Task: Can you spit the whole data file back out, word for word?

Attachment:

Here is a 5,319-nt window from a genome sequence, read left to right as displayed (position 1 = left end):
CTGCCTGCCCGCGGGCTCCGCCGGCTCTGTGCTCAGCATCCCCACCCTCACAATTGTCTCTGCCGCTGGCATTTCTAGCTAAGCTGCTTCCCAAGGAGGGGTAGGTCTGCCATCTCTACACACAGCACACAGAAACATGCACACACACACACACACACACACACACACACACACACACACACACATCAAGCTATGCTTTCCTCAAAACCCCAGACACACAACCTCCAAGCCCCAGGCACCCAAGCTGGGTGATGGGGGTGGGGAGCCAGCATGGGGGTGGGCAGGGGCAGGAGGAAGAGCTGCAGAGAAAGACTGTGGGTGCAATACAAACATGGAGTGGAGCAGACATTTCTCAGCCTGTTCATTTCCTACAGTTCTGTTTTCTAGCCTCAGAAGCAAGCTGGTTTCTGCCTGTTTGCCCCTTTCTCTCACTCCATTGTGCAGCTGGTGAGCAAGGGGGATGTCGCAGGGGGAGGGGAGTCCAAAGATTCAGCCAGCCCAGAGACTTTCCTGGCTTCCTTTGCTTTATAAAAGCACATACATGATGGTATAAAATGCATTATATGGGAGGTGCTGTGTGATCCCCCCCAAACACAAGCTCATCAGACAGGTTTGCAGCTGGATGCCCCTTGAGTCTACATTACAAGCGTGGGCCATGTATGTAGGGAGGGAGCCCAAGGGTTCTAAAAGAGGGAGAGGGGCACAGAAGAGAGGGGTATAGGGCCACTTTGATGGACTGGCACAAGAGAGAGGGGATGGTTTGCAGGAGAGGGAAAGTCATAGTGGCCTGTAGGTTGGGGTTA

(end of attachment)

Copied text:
Here is a 5,319-nt window from a genome sequence, read left to right as displayed (position 1 = left end):
CTGCCTGCCCGCGGGCTCCGCCGGCTCTGTGCTCAGCATCCCCACCCTCACAATTGTCTCTGCCGCTGGCATTTCTAGCTAAGCTGCTTCCCAAGGAGGGGTAGGTCTGCCATCTCTACACACAGCACACAGAAACATGCACACACACACACACACACACACACACACACACACACACACACACATCAAGCTATGCTTTCCTCAAAACCCCAGACACACAACCTCCAAGCCCCAGGCACCCAAGCTGGGTGATGGGGGTGGGGAGCCAGCATGGGGGTGGGCAGGGGCAGGAGGAAGAGCTGCAGAGAAAGACTGTGGGTGCAATACAAACATGGAGTGGAGCAGACATTTCTCAGCCTGTTCATTTCCTACAGTTCTGTTTTCTAGCCTCAGAAGCAAGCTGGTTTCTGCCTGTTTGCCCCTTTCTCTCACTCCATTGTGCAGCTGGTGAGCAAGGGGGATGTCGCAGGGGGAGGGGAGTCCAAAGATTCAGCCAGCCCAGAGACTTTCCTGGCTTCCTTTGCTTTATAAAAGCACATACATGATGGTATAAAATGCATTATATGGGAGGTGCTGTGTGATCCCCCCCAAACACAAGCTCATCAGACAGGTTTGCAGCTGGATGCCCCTTGAGTCTACATTACAAGCGTGGGCCATGTATGTAGGGAGGGAGCCCAAGGGTTCTAAAAGAGGGAGAGGGGCACAGAAGAGAGGGGTATAGGGCCACTTTGATGGACTGGCACAAGAGAGAGGGGATGGTTTGCAGGAGAGGGAAAGTCATAGTGGCCTGTAGGTTGGGGTTA